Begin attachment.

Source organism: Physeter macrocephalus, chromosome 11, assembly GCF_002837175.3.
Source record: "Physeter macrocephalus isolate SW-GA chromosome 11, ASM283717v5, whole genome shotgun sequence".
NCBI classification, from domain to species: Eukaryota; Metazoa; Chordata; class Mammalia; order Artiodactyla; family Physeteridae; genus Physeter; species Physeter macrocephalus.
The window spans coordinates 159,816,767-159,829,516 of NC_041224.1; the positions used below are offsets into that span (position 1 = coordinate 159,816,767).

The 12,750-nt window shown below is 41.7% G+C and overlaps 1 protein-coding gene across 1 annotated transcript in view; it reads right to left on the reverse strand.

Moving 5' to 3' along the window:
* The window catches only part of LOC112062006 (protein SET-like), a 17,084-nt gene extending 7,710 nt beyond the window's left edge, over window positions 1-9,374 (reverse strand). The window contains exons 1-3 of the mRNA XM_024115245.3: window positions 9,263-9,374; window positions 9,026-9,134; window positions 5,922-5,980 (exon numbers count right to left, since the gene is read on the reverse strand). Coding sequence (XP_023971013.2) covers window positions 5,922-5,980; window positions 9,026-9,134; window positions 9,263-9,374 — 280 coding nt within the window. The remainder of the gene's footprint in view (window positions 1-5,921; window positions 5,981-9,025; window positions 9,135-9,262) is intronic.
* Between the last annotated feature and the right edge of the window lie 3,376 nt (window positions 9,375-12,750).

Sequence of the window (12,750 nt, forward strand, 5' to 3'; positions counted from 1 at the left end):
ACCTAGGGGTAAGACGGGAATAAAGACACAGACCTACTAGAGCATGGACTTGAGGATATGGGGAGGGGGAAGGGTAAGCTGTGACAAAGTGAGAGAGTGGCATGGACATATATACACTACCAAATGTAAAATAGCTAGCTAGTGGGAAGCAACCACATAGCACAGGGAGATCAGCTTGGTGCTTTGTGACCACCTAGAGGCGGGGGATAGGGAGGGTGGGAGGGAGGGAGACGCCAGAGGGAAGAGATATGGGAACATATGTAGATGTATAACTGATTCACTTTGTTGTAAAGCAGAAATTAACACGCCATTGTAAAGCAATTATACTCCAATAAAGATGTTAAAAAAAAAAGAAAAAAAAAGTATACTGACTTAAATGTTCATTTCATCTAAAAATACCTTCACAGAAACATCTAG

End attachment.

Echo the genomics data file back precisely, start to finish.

Source organism: Physeter macrocephalus, chromosome 11, assembly GCF_002837175.3.
Source record: "Physeter macrocephalus isolate SW-GA chromosome 11, ASM283717v5, whole genome shotgun sequence".
NCBI classification, from domain to species: Eukaryota; Metazoa; Chordata; class Mammalia; order Artiodactyla; family Physeteridae; genus Physeter; species Physeter macrocephalus.
The window spans coordinates 159,816,767-159,829,516 of NC_041224.1; the positions used below are offsets into that span (position 1 = coordinate 159,816,767).

The 12,750-nt window shown below is 41.7% G+C and overlaps 1 protein-coding gene across 1 annotated transcript in view; it reads right to left on the reverse strand.

Moving 5' to 3' along the window:
* The window catches only part of LOC112062006 (protein SET-like), a 17,084-nt gene extending 7,710 nt beyond the window's left edge, over window positions 1-9,374 (reverse strand). The window contains exons 1-3 of the mRNA XM_024115245.3: window positions 9,263-9,374; window positions 9,026-9,134; window positions 5,922-5,980 (exon numbers count right to left, since the gene is read on the reverse strand). Coding sequence (XP_023971013.2) covers window positions 5,922-5,980; window positions 9,026-9,134; window positions 9,263-9,374 — 280 coding nt within the window. The remainder of the gene's footprint in view (window positions 1-5,921; window positions 5,981-9,025; window positions 9,135-9,262) is intronic.
* Between the last annotated feature and the right edge of the window lie 3,376 nt (window positions 9,375-12,750).

Sequence of the window (12,750 nt, forward strand, 5' to 3'; positions counted from 1 at the left end):
ACCTAGGGGTAAGACGGGAATAAAGACACAGACCTACTAGAGCATGGACTTGAGGATATGGGGAGGGGGAAGGGTAAGCTGTGACAAAGTGAGAGAGTGGCATGGACATATATACACTACCAAATGTAAAATAGCTAGCTAGTGGGAAGCAACCACATAGCACAGGGAGATCAGCTTGGTGCTTTGTGACCACCTAGAGGCGGGGGATAGGGAGGGTGGGAGGGAGGGAGACGCCAGAGGGAAGAGATATGGGAACATATGTAGATGTATAACTGATTCACTTTGTTGTAAAGCAGAAATTAACACGCCATTGTAAAGCAATTATACTCCAATAAAGATGTTAAAAAAAAAAGAAAAAAAAAGTATACTGACTTAAATGTTCATTTCATCTAAAAATACCTTCACAGAAACATCTAG